Wednesday, May 23, 2012

Mingus Mill

Tuesday we had a chance to get back over to the Mingus Creek area.  I wanted to scout out the slave cemetery mentioned in our trails guidebook.  We had a good outing and we found a cemetery, but I’m not sure we found what I was looking for.

We had to go right by the Oconaluftee Visitor Center to get to Mingus Creek so we stopped in the small gift shop there to purchase a “cemeteries of the Smokies” book.  I could have sworn I’d seen one in there on our previous visit, but I guess I was dreaming.  They had churches, gristmills, log homes, waterfalls, flowers, trees, and reptiles of the Smokies, but no cemeteries.  Gene suggested to the ranger on duty that she might like to make a project of that, but she declined the invitation.

From the description in the trail guidebook we knew the cemetery was just a few feet from the parking lot at Mingus Mill.  When we were there last week, we didn’t see any evidence of a trail, but then again, we weren’t really looking.  Tuesday, however, the grass had been mowed creating a path that went right up the hill to a small cemetery.

There were no identifying markers to indicate this was indeed the “slave” cemetery.  There were about eight graves marked with field stones, but without any inscriptions.  The maintenance crew had apparently just moved, so the graves were very visible.

With nothing to positively identify this cemetery, I wasn’t sure if it was the one I was looking for.  It’s mentioned in the trail guidebook, but there are several things mentioned in that book that I’m suspect of like Mr Enloe (of Enloe Creek) being the father of Abraham Lincoln.  I didn’t do a lot of research, but did find an article from 2009 in a local Knoxville paper which states that park archives list one slave cemetery located in the Cataloochee area.  So who knows for sure if this is truly an old slave cemetery, certainly not I.

After making a few photos, we walked over to the Mill.  Mingus Mill was the largest gristmill in what is now the National Park.  Unlike most of the mills in the park that are powered by a large waterwheel, Mingus was powered by a cast-iron turbine.  Mingus Mill was built in 1886 by its first millwright, Thomas Early.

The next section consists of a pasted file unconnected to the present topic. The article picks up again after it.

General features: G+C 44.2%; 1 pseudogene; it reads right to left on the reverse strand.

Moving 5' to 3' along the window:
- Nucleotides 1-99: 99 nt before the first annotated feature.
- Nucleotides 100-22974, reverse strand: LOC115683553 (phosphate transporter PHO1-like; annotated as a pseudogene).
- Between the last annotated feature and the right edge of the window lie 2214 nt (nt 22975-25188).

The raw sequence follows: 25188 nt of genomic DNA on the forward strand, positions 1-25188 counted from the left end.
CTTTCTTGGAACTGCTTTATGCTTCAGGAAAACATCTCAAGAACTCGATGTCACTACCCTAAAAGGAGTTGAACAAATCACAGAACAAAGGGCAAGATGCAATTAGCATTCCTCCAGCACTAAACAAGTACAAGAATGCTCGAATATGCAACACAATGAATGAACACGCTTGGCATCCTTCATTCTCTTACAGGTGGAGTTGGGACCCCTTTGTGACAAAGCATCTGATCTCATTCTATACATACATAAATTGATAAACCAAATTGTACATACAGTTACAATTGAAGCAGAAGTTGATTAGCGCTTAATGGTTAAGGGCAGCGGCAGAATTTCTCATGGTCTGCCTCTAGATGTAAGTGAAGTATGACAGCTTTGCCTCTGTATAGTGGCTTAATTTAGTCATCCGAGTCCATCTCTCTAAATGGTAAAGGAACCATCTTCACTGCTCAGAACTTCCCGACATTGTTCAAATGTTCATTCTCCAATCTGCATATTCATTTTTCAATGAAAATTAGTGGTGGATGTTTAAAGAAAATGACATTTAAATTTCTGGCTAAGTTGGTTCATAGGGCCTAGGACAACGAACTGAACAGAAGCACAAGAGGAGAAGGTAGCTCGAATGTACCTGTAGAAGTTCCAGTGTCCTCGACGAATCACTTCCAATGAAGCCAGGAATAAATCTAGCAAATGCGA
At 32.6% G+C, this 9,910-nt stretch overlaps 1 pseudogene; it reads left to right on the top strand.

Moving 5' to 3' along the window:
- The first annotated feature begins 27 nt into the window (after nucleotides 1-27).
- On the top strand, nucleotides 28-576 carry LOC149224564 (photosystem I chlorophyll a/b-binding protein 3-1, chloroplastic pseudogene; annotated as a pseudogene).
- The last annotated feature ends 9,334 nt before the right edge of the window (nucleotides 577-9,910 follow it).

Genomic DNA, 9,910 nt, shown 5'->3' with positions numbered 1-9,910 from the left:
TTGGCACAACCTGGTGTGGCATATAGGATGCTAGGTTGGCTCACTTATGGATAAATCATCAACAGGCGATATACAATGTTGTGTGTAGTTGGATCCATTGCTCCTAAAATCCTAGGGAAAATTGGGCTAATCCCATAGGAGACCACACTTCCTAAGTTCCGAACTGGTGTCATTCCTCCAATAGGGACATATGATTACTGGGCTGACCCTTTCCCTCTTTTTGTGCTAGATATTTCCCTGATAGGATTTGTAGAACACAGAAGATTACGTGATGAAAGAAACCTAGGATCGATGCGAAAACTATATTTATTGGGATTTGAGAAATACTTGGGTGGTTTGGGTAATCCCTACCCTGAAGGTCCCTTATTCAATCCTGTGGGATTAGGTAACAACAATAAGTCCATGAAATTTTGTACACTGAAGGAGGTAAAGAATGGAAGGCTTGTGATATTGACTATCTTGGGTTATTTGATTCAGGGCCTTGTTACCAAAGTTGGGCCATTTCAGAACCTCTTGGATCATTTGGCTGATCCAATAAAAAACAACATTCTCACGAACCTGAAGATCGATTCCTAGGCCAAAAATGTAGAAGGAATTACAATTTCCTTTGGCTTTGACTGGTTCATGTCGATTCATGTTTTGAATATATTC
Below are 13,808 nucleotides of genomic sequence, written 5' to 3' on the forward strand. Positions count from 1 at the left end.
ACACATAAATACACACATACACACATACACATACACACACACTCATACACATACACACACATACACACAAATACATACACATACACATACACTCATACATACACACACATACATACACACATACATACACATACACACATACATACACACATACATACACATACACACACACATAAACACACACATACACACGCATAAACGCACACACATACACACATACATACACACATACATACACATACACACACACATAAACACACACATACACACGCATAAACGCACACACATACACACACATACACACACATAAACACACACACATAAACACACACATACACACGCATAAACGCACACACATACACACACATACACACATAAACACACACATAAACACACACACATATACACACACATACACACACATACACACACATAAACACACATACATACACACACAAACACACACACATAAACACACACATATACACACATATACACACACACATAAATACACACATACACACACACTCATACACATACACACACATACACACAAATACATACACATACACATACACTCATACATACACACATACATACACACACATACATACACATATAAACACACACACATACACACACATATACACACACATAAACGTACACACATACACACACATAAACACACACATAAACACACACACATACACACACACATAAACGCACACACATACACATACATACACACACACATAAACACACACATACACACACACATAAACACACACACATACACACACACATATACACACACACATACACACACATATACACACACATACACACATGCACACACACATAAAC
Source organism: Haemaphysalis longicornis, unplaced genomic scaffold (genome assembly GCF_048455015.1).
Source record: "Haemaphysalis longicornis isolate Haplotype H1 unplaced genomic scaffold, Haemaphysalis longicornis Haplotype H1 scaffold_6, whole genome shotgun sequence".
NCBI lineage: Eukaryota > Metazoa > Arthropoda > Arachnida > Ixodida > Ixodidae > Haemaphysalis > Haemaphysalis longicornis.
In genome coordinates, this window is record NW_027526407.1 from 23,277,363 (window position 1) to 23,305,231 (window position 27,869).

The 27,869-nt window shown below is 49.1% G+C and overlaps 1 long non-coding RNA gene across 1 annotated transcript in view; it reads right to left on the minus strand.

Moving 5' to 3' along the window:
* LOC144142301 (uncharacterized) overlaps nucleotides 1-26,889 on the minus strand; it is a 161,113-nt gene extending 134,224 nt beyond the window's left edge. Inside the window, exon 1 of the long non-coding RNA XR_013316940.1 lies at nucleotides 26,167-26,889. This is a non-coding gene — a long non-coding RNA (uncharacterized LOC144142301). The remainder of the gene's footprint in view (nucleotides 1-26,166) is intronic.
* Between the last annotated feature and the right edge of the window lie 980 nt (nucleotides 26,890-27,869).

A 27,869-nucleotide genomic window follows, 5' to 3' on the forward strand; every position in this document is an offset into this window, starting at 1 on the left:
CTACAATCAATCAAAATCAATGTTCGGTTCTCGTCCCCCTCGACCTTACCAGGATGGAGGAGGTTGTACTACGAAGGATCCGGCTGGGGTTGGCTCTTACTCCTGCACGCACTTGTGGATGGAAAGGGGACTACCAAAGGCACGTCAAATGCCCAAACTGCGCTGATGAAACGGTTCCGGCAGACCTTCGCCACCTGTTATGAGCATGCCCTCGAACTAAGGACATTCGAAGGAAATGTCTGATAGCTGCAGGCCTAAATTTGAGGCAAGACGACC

We walked the length of the flume with its sideboards covered in brilliant green moss, to the point where the water is diverted from Mingus Creek.

I guess this is what we would call the "in-take valve" at the head of the flume
This mill is still operational today and the miller sells cornmeal and flour ground on site.  We had the opportunity to speak with Winston, the miller on duty while we were there.  He had shut the mill down just before we got there, so he wasn’t too busy to chat.  Winston has been at Mingus Mill for a number of years, but being 80 plus years old, he’s thinking of retiring now.  I don’t know why.  He certainly seemed spry enough as we watched him climb the ladder and maneuver the lever to divert the water from the flume.  I’d say he has several good years left.

Winston shutting down the mill for another day.
We had a good time and we learned some things as well.  If I can ever get these trails hiked, I’d like to spend more time delving into the history of the communities inside the Park.

Another brave soul has decided to follow this blog.  We’d like to welcome JANA.  Thanks for tagging along.

That’s it for today.


  1. We didn't think to chat with Winston when we were there at closing time...something to do when we return, as well as search out those cemeteries! Funny how quickly history can be lost.

  2. I would love to use the top photo in a journal (CrossAccent - the journal of the Association of Lutheran Church Musicians) to accompany a reflection about singing morning prayer on the grounds of these old graveyards. Can you email me so that I can get permission to do so? My email is